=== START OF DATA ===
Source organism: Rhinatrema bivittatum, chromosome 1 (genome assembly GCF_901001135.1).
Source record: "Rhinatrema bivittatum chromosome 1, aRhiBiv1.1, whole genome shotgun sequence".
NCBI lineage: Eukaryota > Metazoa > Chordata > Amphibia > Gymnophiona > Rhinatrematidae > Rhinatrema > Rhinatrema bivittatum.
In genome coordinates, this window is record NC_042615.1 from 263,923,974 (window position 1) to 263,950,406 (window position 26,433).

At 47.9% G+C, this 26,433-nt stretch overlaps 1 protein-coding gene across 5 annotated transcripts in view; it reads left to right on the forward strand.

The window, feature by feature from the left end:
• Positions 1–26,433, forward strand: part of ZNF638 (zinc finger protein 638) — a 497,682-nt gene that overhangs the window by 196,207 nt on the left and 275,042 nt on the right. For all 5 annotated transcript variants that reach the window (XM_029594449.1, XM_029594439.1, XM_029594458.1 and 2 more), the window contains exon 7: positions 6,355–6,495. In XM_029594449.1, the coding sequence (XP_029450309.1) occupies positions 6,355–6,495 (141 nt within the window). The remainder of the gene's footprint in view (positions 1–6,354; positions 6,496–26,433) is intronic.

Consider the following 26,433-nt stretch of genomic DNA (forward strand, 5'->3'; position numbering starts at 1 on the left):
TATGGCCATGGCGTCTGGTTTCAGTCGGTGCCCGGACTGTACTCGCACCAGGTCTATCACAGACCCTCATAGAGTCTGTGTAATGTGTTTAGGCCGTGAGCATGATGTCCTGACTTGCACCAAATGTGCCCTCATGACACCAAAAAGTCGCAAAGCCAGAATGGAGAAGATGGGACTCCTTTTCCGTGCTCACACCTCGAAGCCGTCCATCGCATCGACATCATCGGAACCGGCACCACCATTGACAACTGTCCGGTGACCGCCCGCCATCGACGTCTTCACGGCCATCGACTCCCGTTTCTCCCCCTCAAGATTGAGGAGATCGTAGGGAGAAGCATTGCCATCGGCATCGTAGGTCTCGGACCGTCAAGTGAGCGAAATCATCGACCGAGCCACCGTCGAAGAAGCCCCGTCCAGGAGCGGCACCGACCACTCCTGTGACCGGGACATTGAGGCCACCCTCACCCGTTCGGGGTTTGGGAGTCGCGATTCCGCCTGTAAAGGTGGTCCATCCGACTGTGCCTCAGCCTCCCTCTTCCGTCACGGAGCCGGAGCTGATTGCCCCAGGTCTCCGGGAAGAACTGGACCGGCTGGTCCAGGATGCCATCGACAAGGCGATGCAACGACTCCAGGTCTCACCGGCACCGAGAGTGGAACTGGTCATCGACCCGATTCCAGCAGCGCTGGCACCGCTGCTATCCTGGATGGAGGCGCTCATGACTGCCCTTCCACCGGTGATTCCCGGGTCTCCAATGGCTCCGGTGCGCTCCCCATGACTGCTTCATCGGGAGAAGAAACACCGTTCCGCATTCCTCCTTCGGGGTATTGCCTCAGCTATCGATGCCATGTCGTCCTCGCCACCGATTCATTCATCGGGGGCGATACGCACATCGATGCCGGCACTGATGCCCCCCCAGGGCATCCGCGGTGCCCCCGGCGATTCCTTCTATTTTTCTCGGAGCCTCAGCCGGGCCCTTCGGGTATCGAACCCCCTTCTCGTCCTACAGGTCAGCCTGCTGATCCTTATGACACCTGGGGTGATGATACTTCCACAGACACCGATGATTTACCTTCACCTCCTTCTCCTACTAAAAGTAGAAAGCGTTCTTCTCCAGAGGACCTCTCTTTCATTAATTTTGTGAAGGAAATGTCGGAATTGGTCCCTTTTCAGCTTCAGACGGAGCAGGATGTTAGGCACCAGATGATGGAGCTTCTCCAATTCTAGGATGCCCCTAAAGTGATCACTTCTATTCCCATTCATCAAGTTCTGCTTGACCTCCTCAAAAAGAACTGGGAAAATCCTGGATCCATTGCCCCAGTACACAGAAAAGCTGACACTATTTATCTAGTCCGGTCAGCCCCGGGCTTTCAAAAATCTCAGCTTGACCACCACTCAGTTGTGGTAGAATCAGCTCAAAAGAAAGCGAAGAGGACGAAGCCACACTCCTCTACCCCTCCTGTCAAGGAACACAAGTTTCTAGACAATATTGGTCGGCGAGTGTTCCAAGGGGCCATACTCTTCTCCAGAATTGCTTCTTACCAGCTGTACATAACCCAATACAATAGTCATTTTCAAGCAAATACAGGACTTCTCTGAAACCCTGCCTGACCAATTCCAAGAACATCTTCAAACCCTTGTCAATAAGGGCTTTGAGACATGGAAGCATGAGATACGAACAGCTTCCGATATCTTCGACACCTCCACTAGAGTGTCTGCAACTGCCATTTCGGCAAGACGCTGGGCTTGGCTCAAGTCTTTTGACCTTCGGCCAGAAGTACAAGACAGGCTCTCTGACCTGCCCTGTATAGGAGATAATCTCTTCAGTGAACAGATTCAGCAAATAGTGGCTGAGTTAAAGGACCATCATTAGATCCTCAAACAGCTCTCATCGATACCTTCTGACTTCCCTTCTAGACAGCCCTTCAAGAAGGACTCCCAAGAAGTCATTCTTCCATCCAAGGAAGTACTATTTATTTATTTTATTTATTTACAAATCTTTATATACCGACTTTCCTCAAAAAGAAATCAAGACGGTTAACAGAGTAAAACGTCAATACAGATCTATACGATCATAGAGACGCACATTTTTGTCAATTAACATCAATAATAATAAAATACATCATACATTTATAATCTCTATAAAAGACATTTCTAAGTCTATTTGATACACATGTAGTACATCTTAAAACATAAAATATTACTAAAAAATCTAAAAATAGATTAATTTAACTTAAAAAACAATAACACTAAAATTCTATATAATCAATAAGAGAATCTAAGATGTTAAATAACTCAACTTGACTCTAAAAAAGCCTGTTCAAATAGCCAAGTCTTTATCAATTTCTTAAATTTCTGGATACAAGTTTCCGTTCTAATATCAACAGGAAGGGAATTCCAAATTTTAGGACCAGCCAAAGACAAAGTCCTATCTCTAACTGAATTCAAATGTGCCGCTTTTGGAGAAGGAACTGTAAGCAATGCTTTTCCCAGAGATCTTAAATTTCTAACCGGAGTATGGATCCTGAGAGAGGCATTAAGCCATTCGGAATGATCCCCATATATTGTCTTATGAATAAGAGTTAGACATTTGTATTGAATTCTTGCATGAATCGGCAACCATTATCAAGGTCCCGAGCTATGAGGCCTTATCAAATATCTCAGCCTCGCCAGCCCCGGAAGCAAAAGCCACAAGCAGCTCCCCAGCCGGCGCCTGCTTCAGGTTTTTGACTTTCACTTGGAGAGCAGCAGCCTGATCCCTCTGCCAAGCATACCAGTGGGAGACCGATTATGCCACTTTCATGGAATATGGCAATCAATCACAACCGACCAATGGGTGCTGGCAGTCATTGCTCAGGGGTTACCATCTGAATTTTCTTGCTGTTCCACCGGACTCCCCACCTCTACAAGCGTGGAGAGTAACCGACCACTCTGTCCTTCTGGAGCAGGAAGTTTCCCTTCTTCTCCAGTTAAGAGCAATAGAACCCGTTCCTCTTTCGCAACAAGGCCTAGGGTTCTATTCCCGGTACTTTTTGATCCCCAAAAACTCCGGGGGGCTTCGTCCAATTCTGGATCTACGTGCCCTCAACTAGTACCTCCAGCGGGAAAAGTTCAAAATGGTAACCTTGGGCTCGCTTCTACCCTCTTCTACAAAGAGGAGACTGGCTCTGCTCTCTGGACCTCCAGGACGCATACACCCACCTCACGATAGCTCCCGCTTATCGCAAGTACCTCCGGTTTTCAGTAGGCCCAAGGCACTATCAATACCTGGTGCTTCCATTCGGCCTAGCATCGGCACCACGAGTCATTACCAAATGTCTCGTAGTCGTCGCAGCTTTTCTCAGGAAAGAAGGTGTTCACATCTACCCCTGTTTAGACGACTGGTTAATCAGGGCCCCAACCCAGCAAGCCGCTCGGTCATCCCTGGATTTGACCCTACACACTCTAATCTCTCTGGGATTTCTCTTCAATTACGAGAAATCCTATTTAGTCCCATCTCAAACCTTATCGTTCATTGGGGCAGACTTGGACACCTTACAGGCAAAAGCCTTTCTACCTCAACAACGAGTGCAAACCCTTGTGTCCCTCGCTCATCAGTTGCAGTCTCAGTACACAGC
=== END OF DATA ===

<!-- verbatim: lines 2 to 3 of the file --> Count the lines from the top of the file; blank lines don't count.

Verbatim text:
Source record: "Rhinatrema bivittatum chromosome 1, aRhiBiv1.1, whole genome shotgun sequence".
NCBI lineage: Eukaryota > Metazoa > Chordata > Amphibia > Gymnophiona > Rhinatrematidae > Rhinatrema > Rhinatrema bivittatum.